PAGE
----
California, the latest epicenter, is reporting more coronavirus cases than most countries in the world

California, the latest epicenter, is reporting more coronavirus cases than most countries in the world


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The number of available beds in intensive care units is plummeting. In the San Joaquin Valley, hospitals ran out over the weekend, resorting to “surge capacity.” And in Southern California, a region that includes Los Angeles and San Diego, ICU capacity dipped to just 0.5 percent Wednesday.

“I want to be very clear: Our hospitals are under siege, and our model shows no end in sight,” Christina Ghaly, director of L.A. County’s Department of Health Services, said at a dire news briefing.

Because it takes, on average, more than a week for people to get sick enough to be hospitalized, today’s capacity numbers actually reflect case numbers that are roughly 10 days old, when the state was reporting 10,000 fewer infections.

“The worst,” Ghaly promised, “is still before us.”

The rapid increase in new cases, virus hospitalizations and deaths — which have nearly all doubled — comes at a precarious point in the pandemic. California has already reenacted tough restrictions meant to curb the coronavirus’s spread, yet it has continued unabated.

For once, though, there is some good news: The vaccines have arrived, and California’s first doses were injected into the arms of health-care workers across the state this week.

But at the same time, the state is still reeling from an influx of new infections tied to Thanksgiving holiday gatherings while facing the prospect of an additional surge after Christmas.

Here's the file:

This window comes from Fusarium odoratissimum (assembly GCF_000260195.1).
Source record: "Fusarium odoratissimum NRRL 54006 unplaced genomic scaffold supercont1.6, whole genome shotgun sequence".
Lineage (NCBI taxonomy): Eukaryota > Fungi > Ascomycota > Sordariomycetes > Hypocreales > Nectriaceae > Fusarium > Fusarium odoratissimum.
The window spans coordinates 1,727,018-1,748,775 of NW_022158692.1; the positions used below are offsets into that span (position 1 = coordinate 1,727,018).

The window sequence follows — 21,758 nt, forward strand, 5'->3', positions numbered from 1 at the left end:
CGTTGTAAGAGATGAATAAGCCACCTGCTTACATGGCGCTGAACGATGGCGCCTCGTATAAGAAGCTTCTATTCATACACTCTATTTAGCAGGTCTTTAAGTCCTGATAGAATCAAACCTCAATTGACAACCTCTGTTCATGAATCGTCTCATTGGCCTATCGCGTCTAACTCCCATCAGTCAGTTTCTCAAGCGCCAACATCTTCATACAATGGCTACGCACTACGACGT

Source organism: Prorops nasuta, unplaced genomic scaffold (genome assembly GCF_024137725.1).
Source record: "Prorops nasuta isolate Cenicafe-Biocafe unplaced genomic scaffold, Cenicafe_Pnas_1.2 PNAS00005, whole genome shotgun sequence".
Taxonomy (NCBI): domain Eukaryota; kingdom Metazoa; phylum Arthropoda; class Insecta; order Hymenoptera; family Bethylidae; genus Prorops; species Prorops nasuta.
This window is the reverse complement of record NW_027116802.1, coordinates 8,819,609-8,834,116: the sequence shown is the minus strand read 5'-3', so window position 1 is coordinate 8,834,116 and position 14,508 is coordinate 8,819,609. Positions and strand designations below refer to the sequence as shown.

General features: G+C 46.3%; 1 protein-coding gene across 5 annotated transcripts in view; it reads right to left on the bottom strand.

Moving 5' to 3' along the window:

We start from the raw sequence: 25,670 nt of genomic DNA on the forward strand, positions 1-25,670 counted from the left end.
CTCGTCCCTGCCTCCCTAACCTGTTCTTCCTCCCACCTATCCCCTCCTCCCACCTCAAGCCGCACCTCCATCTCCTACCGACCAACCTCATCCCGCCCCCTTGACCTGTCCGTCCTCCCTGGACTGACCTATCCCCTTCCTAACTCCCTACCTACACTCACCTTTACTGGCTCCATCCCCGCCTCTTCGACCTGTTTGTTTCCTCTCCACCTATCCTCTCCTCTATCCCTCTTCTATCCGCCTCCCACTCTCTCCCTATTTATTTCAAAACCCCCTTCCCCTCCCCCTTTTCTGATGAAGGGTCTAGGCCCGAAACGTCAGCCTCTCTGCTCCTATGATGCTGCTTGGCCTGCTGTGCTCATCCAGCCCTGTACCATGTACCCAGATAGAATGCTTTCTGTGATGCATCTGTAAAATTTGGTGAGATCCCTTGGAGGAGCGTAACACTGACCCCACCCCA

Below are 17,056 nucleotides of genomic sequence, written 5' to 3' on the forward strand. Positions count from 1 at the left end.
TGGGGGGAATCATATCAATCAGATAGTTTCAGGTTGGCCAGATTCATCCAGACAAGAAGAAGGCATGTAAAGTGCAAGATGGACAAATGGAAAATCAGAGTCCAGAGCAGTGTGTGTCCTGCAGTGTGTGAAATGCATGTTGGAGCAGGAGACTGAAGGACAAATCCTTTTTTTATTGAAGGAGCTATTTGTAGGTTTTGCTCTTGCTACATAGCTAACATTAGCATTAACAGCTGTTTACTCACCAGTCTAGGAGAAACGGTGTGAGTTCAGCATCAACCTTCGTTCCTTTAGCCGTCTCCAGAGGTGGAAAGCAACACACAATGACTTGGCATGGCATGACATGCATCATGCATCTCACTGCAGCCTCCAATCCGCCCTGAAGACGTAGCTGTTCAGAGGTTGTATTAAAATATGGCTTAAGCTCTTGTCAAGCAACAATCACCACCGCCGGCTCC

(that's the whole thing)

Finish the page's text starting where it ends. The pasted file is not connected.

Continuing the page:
And the vaccine, experts agree, won’t save people from that.

Gov. Gavin Newsom (D) laid out the state’s “mass fatality” plan on Tuesday: Sixty refrigerated storage units, each 53 feet long, to store the bodies that won’t fit in morgues and 5,000 more body bags.

“There’s a light at the end of the tunnel,” Newsom said. “But we’re still in the tunnel. And that means we’re going through perhaps the most intense and urgent moment since the beginning of this pandemic.”

Newsom pleaded with his residents: “We are not at the finish line yet, so please, please, please be mindful.”

In Los Angeles County, the most populous in the country, Ghaly outlined what the public should expect with hospitals stretched so thin. It will mean worse medical care across the board — for the patients with covid-19 and without, who may have suffered a heart attack or gotten into a car accident, she said. There is only so much space and so many employees to care for everyone in need.

“All of this means,” Ghaly said, “that we will have an increase in deaths in the days and weeks to come.”

The burden won’t be shared equally.

Barbara Ferrer, the director of the county’s public health department, said the rates of infection, hospitalization and death are all rising faster for Los Angeles’s Latino and Black residents than for White residents. The gap between rich and poor is also growing, as people living in poverty continue to be at a higher risk of infection and death.

“Throughout the pandemic, the life-and-death consequences of racism and poverty have played out in devastating ways, and they continue to do so,” Ferrer said, speaking at the same Wednesday news conference as Ghaly.

After the two officials spoke, Denise Whitfield, an emergency department physician in Los Angeles, took the lectern. She was there to deliver a message that she said hasn’t gotten through to enough people: “This is real, and it’s something that needs to be taken seriously.”

Her shift in the ER last weekend was the first time in her career when she wasn’t sure she could give every patient the best possible care. There were just too many. And if the numbers continue to increase, she said, she fears all of her shifts could go this way.

Looking straight at the camera, she said: “It’s really, really quite frightening to me.”

Jacqueline Dupree contributed to this report.



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